4. Blending Images from Different Locations

Do images represent merely the moments in which they’re taken? Or can they mean more? Have they always meant more? What happens when individual images from opposite sides of the planet are blended, whose result is posted on Instagram? Does the meaning, if any, of the individual images change when merged? What does that have to say about the resulting blended images?

5. The Cypriots’ Turkey-Greece Divide

It’s been 40 years since Cyprus was separated into the Turkish north and the Greek south. Neil Hall’s photographs examine how moments within the UN Buffer Zone have been frozen in time, going back fully four decades.

6. In Memory of Anja Niedringhaus

Pulitzer-Prize winning photographer Anja Niedringhaus was killed in early April in Afghanistan. She was in country covering national presidential elections. She is best known for photography in war-zones, but she also covered major sporting events (e.g., The Summer Olympics). Several online venues showed her work in tribute to her courage, compassion, dedication; to her craft and work. I think these attributes clearly show up in her portraits and photographs.

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Six Photo Essays, 20 November 2013

In case you missed them, here are six recent photographic essays I’ve read in the last few weeks, and reasons why you also should have a look.

Disappearing Cultures, Vanishing Tribes

I’ve an immense respect for those who make photographs and tell stories of people in a variety of locations. They’re at least a hint of, if not a spotlight on the human condition and our place in the world. Photographer Jimmy Nelson spent 3 years in atolls, deserts, jungles, mountains, and tundra all over the planet, and time with over 30 tribes under the threat of vanishing. We must ask ourselves: are these cultures worth saving? A small gallery appears in The Guardian’s Travel section; for more on Nelson’s photos and book, he has a website.

Queen of the Curve

Zaha Hadid’s architecture invokes either praise or criticism; her work is never short of commentary. It’s important to understand the reasons for her work, her vision, and how her life’s work arrived to a point in 2004 when she was the first women to be awarded architecture’s highest honour, The Pritzker Prize. Recently, in The Guardian’s Art & Culture section, Hadid was featured: “Zaha Hadid: queen of the curve”.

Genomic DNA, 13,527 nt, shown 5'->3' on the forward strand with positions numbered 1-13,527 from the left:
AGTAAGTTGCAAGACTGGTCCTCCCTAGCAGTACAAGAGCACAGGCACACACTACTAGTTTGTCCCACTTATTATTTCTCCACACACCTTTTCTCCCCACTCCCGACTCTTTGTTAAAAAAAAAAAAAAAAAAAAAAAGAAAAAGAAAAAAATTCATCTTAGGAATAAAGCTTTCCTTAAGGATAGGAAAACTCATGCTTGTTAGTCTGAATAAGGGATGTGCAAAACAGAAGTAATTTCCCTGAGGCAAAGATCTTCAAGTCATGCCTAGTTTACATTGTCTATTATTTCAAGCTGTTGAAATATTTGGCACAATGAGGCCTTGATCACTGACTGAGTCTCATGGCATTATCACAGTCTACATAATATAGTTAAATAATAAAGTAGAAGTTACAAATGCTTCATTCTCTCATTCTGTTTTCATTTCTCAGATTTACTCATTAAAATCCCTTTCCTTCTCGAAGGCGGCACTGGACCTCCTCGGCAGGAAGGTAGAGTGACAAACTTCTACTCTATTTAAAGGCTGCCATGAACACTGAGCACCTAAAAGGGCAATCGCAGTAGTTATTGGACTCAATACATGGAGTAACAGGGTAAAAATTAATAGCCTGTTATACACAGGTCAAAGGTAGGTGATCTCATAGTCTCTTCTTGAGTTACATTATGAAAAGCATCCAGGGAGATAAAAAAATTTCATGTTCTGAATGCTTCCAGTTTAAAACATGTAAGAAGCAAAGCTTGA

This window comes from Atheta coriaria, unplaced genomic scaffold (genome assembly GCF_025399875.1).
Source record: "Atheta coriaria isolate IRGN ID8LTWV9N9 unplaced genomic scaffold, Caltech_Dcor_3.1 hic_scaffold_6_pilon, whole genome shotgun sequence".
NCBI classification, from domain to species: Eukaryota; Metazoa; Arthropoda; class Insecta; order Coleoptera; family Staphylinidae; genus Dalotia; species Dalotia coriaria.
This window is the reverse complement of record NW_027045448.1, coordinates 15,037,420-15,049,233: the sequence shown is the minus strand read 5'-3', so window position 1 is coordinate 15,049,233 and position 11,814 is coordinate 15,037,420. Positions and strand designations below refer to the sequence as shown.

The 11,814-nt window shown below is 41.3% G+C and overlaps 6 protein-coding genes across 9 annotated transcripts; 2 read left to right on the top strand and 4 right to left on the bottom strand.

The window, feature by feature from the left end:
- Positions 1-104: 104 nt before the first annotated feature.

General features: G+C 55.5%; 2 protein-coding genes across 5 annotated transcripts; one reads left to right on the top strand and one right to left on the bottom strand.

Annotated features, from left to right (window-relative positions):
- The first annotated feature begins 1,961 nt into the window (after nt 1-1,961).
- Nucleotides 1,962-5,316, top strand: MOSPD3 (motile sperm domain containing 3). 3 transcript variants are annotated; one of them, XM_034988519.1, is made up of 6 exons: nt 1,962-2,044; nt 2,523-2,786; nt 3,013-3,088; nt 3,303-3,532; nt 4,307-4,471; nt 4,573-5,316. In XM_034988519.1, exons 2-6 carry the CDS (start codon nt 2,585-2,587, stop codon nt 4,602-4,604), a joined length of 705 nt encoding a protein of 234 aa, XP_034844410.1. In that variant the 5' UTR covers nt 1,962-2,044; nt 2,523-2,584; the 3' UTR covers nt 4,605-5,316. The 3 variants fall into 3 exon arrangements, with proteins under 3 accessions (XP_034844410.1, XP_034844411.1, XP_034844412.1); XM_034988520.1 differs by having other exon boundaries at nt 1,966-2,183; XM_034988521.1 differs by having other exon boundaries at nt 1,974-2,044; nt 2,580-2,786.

“In Love With My Planet”

Recently at a book store in Berlin, I found a copy of Sebastião Salgado’s latest work/opus. Over a period of years, he traveled to all corners of the planet to look for and photograph any and all remaining elements which seem almost timeless in nature. His latest work is appropriately called “Genesis” and a part of his work appeared earlier this year in a NY Times’ feature called “In Love With My Planet”.

Serious Gender Inequality in Nepal

Over the last few weeks, I’ve been “in love” with the large-format Lonely Planet book on Nepal by Richard I’Anson; his images are filled with colours, people, and the grand scale of the Himalayas. I know I’d like to see in person some of the world’s highest mountains, even at a distance. But thoughts of romanticism are tempered with another kind of reality, one which is often ignored. That’s the focus of the latest NY Times’ Lens photo-essay by Marie Dorigny: “High in Nepal, a Lowly Status for Women”.

Women Breaking the Rules in Nepal

Staying in Nepal, Spanish photographer Arantxa Cedillo met with and photographed several women who are breaking boundaries and “expected gender roles” in the country. Her portraits include ” … a former sex slave, an elephant trainer, a swimmer, and the first female pilot in the country.” Coburn Dukeheart wrote the following story for NPR News.

Simplicity of the Everyday

To end on a lighter note, Javier Pérez has taken everyday items to make creative sketches and themes. His story got covered on Petapixel here; his photographs will get you to chuckle. The maxim “simple is good” seems well justified, as his Instagram shows.